With just 860,000 people, Cyprus has about 68 billion euros in its banks – a vastly outsized financial system that attracted deposits from foreigners, especially Russians, as an offshore haven but foundered after investments in neighbouring Greece went sour.

The European Union and International Monetary Fund concluded that Cyprus could not afford a rescue unless it imposed losses on depositors, seen as anathema in previous euro zone bailouts.

Cyprus euro

Cyprus’s financial difficulties have sent tremors through the already fragile single European currency. The imposition of capital controls has led economists to warn that a second-class “Cyprus euro” could emerge, with funds trapped on the island less valuable than euros that can be freely spent abroad.

Reflecting fears of a spillover from the Cypriot crisis, ratings agency Moody’s said it kept euro zone strugglers Ireland and Portugal on negative outlook, citing the Cyprus bailout as an extra risk.

The European Commission said the capital controls were legal and justified under EU law provided they were strictly temporary and proportionate. The EU executive said it would monitor “the need to extend the validity of or revise the measures”.

Many experts are sceptical. In a Reuters poll of economists this week 30 out of 46 said the controls would last months, while 13 expected they would endure a matter of weeks. Three said they could last years.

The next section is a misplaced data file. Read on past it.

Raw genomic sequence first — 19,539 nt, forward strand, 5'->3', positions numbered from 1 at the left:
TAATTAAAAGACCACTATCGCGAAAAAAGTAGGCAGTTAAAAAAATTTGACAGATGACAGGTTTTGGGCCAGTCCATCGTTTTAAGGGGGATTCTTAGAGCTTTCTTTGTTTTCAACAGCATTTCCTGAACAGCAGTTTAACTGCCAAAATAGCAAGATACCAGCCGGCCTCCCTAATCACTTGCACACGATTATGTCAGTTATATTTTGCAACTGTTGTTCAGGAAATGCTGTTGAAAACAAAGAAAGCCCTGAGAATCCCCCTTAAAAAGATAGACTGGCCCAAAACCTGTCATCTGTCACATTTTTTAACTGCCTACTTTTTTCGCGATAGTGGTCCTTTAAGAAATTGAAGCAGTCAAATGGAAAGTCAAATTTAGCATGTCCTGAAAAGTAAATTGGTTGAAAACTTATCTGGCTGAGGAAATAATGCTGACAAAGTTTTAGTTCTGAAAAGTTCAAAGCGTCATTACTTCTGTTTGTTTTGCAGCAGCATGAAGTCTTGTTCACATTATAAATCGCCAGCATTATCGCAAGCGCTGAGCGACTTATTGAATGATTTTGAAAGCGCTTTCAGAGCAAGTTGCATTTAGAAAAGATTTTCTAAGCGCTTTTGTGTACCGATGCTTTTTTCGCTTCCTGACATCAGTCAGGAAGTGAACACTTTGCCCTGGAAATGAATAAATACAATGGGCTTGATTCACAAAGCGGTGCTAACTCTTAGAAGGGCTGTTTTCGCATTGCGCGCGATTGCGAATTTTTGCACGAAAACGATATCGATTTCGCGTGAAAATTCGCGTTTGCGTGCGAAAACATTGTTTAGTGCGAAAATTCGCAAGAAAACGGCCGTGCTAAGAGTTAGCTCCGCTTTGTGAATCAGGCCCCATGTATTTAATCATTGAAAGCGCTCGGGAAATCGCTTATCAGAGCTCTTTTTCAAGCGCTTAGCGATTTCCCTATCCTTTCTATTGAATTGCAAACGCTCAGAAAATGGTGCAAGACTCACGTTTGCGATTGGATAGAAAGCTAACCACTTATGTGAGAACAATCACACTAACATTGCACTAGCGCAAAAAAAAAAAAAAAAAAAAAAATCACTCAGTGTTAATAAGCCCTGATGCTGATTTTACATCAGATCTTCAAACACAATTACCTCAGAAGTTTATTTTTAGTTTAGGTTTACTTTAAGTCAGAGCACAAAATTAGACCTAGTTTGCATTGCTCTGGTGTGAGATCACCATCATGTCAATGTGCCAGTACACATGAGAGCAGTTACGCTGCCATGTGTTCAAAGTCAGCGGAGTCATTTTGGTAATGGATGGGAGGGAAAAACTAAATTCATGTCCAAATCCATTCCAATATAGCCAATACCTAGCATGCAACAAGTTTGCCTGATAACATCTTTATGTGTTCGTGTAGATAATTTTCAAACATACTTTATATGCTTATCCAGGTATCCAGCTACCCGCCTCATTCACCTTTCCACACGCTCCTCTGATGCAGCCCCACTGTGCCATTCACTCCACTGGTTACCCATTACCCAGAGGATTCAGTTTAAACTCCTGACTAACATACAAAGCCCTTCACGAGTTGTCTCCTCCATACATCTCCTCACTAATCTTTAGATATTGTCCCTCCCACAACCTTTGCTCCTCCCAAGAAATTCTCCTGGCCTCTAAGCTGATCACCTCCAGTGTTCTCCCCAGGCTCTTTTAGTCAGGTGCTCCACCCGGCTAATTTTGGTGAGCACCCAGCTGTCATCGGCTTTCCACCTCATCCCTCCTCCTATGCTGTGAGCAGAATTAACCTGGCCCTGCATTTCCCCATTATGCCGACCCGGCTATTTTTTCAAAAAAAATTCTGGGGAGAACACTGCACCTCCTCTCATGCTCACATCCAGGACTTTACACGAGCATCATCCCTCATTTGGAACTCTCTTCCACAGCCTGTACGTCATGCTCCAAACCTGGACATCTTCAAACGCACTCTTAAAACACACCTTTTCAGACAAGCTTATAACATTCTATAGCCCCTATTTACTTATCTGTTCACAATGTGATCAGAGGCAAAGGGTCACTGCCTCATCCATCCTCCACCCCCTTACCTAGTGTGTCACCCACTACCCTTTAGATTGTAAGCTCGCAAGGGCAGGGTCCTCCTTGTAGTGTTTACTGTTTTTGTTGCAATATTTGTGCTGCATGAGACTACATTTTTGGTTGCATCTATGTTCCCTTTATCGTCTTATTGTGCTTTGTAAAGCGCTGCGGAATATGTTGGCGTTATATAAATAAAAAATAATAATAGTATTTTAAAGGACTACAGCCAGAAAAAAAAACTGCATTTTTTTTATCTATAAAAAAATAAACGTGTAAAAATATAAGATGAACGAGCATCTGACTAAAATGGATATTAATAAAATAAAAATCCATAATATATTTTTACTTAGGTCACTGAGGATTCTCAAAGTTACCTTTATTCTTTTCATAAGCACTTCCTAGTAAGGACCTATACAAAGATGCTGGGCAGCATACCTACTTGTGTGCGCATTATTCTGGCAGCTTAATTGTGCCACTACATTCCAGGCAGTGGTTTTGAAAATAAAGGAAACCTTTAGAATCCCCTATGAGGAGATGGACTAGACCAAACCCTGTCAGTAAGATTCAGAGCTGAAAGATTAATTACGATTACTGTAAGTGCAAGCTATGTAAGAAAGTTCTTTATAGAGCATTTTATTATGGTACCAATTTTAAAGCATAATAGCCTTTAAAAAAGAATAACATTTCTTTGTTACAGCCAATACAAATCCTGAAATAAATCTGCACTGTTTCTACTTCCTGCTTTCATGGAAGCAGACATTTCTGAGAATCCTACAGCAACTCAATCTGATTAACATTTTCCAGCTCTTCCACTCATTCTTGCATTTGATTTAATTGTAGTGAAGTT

“This is a typical set of exchange control measures, more reminiscent of Latin America or Africa,” said Bob Lyddon, General Secretary of the international banking association IBOS.

“These are permanent controls until the economy recovers.”

The bailout, agreed in Brussels on Monday, looks set to push Cyprus deeper into an economic slump, shrink the banking sector and cost thousands of jobs.

Cyprus Popular Bank will be closed and its guaranteed deposits of up to 100,000 euros transferred to the biggest bank, Bank of Cyprus.

Deposits of more than 100,000 euros at both banks, too big to enjoy a state guarantee, will be frozen, and some of those funds will be exchanged for shares issued by the banks to recapitalise them.

While big depositors will lose money, the authorities say deposits up to 100,000 euros will be protected. The Cypriot parliament had vetoed an earlier plan, approved by euro zone finance ministers, that would also have hit small depositors.

European leaders said the bailout deal averted a chaotic national bankruptcy that might have forced Cyprus out of the euro. Many Cypriots say the deal was foisted upon them by partners in the 17-nation euro zone, notably EU paymaster Germany, and some have taken to the streets to vent their frustration.

Portugal PM admits court ruling may sink government – report
Reuters / Phuket Gazette

PHUKET: Portugal’s premier Pedro Passos Coelho has told his closest colleagues his government may fall if the country’s constitutional court rejects some of his austerity measures, Publico newspaper reported yesterday.

Such a collapse, or a major failure in meeting budget targets, could derail Portugal’s exit from its European Union bailout programme and add another layer to the euro zone crisis, currently focused on Cyprus.